Scotiabank's Commodity Price Index Begins to Recover in May

    -  China leads world recovery in oil & base metal demand, as the Asian-
       led 'super-cycle' returns.
    -  Oil prices approach 'mid-cycle' levels, with record imports into
       China, and will likely climb to US$90 in 2010, as China builds
       'strategic' stocks.

    TORONTO, June 29 /CNW/ - Scotiabank's Commodity Price Index, which
measures price trends in 32 of Canada's major exports, touched bottom in
April, after plunging 45% below the July 2008 peak, and rallied back by 2.2%
month-over-month (m/m) in May. While G7 demand continues to struggle, China's
dragon has breathed life back into commodity prices.
    "Despite a deep global recession, China's imports of refined copper and
iron ore were at record levels in the first four months of 2009, with China
leading the global economic recovery," says Patricia Mohr, Vice-President,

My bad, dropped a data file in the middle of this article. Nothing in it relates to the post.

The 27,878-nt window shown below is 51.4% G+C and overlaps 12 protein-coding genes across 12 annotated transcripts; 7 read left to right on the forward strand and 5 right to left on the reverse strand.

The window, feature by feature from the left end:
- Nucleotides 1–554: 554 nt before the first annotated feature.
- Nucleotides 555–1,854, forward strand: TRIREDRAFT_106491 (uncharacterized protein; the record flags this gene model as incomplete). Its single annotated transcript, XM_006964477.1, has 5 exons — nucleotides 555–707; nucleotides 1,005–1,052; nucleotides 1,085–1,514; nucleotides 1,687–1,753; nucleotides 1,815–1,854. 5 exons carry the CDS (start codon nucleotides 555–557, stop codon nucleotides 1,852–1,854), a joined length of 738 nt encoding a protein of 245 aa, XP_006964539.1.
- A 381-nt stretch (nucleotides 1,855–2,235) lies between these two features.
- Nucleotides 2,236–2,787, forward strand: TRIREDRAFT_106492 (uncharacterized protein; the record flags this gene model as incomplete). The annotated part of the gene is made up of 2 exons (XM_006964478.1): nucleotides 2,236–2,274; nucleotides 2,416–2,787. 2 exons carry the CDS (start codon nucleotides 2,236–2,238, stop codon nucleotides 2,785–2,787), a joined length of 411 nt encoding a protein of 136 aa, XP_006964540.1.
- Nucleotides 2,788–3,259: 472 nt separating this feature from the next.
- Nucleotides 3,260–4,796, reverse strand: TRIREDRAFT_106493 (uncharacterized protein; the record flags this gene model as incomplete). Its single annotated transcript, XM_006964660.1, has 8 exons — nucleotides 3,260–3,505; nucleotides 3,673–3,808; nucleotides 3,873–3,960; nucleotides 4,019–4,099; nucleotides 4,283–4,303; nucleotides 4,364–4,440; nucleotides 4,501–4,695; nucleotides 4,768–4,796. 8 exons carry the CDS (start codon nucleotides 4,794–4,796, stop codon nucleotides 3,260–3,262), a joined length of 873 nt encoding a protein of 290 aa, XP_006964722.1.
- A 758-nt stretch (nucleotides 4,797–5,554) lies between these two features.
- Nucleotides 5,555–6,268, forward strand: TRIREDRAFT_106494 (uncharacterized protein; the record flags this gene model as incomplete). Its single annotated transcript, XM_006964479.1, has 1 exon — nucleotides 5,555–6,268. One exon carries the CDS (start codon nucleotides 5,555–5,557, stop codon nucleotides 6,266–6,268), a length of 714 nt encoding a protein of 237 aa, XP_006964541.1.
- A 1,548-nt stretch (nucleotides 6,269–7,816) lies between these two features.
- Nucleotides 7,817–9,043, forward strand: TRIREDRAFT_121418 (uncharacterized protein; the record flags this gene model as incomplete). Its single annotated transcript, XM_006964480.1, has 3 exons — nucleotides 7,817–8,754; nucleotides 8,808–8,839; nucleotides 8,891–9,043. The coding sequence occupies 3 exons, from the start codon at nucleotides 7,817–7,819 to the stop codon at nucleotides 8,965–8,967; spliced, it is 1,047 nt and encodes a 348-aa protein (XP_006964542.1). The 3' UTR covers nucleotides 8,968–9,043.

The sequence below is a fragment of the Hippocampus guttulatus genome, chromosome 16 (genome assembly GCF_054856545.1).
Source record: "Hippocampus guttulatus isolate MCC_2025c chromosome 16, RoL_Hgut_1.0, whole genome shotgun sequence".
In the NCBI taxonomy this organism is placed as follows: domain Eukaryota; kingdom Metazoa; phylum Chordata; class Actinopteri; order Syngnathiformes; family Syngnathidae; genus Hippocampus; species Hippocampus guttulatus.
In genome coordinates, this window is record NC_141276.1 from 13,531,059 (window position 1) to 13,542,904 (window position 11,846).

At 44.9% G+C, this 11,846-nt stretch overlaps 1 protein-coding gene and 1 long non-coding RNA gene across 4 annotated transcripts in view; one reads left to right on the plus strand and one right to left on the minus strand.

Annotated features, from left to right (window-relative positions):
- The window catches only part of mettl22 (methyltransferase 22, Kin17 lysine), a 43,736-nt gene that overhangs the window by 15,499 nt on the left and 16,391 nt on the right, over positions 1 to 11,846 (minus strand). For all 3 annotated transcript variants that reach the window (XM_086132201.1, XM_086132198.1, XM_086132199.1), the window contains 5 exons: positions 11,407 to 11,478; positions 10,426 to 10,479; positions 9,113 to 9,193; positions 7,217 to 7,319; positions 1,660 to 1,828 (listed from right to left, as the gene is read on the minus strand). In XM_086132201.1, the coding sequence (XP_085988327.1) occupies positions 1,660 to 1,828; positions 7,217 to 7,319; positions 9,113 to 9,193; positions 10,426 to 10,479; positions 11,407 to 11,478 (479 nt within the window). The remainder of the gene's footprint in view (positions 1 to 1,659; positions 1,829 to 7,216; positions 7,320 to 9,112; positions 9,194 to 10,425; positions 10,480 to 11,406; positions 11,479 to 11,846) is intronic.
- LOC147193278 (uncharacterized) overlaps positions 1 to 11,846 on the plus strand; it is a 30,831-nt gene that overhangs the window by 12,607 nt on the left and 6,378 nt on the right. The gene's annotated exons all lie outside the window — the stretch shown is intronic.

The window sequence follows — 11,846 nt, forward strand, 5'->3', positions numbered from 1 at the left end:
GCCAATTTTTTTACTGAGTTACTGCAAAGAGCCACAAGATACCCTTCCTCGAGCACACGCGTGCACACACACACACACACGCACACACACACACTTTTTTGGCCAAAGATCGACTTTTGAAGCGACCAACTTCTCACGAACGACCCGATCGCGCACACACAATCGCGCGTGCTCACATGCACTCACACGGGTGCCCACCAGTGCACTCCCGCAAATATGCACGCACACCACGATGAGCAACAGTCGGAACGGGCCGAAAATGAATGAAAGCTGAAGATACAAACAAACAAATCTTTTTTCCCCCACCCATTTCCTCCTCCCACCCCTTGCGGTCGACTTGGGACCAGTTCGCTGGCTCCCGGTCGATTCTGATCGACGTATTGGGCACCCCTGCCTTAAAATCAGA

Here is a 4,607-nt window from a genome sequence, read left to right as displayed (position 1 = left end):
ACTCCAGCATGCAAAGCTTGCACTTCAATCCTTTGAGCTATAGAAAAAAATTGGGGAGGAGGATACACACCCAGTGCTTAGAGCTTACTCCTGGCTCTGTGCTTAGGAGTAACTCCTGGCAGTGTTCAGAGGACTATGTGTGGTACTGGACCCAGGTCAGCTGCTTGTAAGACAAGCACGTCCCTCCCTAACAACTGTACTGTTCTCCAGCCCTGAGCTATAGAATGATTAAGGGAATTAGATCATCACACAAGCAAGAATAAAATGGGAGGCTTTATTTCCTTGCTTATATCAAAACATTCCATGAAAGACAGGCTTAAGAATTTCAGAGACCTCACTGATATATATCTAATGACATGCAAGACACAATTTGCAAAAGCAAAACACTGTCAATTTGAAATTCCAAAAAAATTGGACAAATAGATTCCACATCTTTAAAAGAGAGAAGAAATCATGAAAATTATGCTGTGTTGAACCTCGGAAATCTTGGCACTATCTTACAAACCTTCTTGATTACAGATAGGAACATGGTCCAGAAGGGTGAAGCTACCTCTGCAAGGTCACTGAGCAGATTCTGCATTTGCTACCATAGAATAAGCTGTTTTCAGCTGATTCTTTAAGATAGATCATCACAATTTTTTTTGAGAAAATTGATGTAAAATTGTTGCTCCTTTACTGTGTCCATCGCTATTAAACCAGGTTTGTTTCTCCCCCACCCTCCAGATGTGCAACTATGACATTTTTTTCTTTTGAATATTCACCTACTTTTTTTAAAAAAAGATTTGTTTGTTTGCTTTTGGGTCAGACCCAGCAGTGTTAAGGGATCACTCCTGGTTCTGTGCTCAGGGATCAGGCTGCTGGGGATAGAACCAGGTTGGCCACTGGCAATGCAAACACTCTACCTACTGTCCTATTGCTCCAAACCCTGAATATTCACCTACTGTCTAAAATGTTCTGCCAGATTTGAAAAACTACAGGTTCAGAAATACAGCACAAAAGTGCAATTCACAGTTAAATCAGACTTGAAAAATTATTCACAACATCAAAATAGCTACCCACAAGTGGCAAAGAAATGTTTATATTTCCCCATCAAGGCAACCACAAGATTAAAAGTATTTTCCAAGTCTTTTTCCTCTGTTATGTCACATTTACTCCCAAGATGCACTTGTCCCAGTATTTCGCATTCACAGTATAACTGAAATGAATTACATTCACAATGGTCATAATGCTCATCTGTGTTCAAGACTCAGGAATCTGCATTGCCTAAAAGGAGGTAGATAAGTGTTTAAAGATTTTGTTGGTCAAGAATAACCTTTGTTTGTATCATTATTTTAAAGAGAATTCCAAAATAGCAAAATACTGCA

Economics and Commodity Market Specialist at Scotiabank. "China's industrial
activity has re-accelerated in the past three months, with a massive
infrastructure spending program starting to kick in and an end to last year's
domestic housing correction - pushing up internal demand for metal-intensive
household appliances. Commodity traders sense that elements of the Asian-led
'super- cycle' are returning. China's economy has partly 'de-coupled' with a
still weak G7 economy - a positive development for Canada, where exports of
commodities and resource-based manufactured products loom large, accounting
for 50.9% of Canada's merchandise exports in 2008, of which one-quarter was
    The Oil & Gas Index led the gain in overall commodity prices in May,
rising 4.4% m/m. A large jump in Alberta light and heavy crude oil prices and
slightly higher propane prices more than offset very soft Canadian natural gas
export prices to the United States. WTI oil prices leapt from US$49.95 per
barrel in April to US$69 in late June (climbing as high as US$73.23 on June
    "The gain not only reflects signs of a turnaround in the U.S. and global